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Can anyone help me analyze the run time of the following pseudocode

for(i = 0; i < n*n*n; i++)
    for(j = i; j < n; j++)

The way I see it's omega(n^3) for the lower bound, since that's what it would be if inside the outer for-loop was just theta(1).

I'm getting confused by the inner loop that only runs for the first n iterations of the outer loop. Do I just average the run-time of the inside loop: n^3 * ((1/n^2)*n + (1/n)*1, in which case it's O(n^3)?

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up vote 2 down vote accepted

Depends how smart your compiler is. The algorithms can be split into two parts (this may have off by one errors, but you get the idea)

// i<n
// O(n^2)
for( i=0; i<n ; ++i )
  for( j=i; j<n; ++j )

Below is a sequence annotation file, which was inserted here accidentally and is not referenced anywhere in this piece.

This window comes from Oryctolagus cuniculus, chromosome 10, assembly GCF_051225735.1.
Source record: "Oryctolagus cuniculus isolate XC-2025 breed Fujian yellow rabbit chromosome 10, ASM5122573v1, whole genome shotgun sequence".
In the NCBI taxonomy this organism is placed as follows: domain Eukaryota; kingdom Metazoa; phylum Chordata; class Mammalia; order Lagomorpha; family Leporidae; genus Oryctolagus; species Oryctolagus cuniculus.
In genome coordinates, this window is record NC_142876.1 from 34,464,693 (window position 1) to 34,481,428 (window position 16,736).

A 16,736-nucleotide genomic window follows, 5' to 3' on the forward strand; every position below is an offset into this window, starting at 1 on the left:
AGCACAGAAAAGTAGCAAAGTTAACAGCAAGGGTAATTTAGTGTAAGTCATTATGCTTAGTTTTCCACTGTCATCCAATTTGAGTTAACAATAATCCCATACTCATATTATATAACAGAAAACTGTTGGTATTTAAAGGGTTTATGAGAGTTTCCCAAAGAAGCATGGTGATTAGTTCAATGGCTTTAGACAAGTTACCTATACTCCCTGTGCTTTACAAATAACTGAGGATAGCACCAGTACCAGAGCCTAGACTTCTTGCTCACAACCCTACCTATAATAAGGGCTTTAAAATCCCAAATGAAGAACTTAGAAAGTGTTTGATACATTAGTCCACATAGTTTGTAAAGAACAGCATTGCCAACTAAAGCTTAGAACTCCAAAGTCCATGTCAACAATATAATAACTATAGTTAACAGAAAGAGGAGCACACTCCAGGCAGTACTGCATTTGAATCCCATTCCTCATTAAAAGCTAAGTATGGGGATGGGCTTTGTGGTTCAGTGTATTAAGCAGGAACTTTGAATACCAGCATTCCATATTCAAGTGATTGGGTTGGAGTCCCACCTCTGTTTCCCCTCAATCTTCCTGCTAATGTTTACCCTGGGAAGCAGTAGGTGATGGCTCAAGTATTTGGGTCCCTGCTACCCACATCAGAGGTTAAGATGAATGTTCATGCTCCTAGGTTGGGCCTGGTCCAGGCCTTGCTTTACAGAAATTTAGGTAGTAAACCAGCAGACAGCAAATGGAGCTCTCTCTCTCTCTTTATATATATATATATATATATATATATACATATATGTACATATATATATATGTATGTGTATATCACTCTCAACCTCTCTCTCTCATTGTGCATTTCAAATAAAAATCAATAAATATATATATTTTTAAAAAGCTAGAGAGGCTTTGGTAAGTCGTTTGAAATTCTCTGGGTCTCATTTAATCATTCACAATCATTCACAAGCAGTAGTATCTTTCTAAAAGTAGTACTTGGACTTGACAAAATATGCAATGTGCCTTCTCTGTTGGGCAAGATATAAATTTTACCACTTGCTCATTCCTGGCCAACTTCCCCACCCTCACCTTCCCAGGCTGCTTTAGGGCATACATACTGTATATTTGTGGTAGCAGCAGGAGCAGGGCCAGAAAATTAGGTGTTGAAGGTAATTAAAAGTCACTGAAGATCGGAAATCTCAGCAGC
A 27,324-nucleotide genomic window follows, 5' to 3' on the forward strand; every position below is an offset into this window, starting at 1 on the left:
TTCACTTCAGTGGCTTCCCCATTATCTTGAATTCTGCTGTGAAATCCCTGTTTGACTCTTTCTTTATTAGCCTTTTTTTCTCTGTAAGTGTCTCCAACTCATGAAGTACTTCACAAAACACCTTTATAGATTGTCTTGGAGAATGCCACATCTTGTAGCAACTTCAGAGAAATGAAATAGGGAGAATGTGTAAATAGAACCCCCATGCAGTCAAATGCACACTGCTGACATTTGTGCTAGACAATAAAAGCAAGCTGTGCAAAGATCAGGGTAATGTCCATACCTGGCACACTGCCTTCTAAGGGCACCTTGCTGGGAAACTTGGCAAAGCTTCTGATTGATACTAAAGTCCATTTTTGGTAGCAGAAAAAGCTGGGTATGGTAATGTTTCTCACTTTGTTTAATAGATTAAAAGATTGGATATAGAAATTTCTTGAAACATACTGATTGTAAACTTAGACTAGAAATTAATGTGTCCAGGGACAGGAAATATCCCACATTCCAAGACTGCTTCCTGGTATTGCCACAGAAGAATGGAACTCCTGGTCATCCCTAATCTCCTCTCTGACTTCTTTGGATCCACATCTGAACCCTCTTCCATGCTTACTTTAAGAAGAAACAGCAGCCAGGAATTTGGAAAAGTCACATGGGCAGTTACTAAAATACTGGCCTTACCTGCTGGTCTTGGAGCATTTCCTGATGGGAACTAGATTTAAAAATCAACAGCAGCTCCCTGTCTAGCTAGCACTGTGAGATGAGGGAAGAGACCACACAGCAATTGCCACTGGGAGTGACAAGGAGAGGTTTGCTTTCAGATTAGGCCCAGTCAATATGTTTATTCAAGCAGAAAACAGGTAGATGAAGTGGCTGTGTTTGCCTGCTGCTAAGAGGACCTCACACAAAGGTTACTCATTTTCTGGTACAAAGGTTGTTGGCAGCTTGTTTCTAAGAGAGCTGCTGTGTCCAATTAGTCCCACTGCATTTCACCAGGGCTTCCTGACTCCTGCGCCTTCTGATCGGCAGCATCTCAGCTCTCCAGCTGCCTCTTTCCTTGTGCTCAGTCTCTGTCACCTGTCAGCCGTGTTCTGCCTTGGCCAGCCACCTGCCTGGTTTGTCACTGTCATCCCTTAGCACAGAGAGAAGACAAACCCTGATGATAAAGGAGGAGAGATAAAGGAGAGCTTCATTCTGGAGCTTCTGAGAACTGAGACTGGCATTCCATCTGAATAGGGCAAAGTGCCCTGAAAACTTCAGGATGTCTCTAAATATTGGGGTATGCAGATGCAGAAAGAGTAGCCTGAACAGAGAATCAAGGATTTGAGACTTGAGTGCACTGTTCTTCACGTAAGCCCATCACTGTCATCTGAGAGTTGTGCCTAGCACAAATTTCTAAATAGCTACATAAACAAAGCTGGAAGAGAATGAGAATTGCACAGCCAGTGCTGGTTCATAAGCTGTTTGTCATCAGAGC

// n < i < n*n*n
// O(n^3)
for( i=n ; i<n*n*n; ++j)
  noop(); //do nothing

For i > n the second part does nothing, so a smart compiler will only loop i to n, in which case it is O(n^2).

However if your compiler isn't smart the latter half will execute too and you will just get an O(1) comparison and so overall behaviour is O(n^3).

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The inner loop will only get executed if i<n. So it is O(n^2).

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Inner loop is O(n) so it comes out to O(n^2) if your compiler is smart enough. – Michael Anderson Nov 3 '11 at 1:46
@MichaelAnderson: Correct. Fixed it a second before your comment. – Dennis Nov 3 '11 at 1:48

Your algorithm should be dissected like the following:

for(i = 0; i < n*n*n; i++) {
    for(j = i; j < n; j++) {
    if (i >= n) {
        y ++;

Where x computes the number of both inner and outer loops, and y will reckon the number of iterations of the outer loop when the inner loop isn't to be executed anymore.

Therefore, you can formally proceed like the following:

enter image description here

When n = 10, the result will be: x = 55, and y = 990, which is compatible with the formula above.

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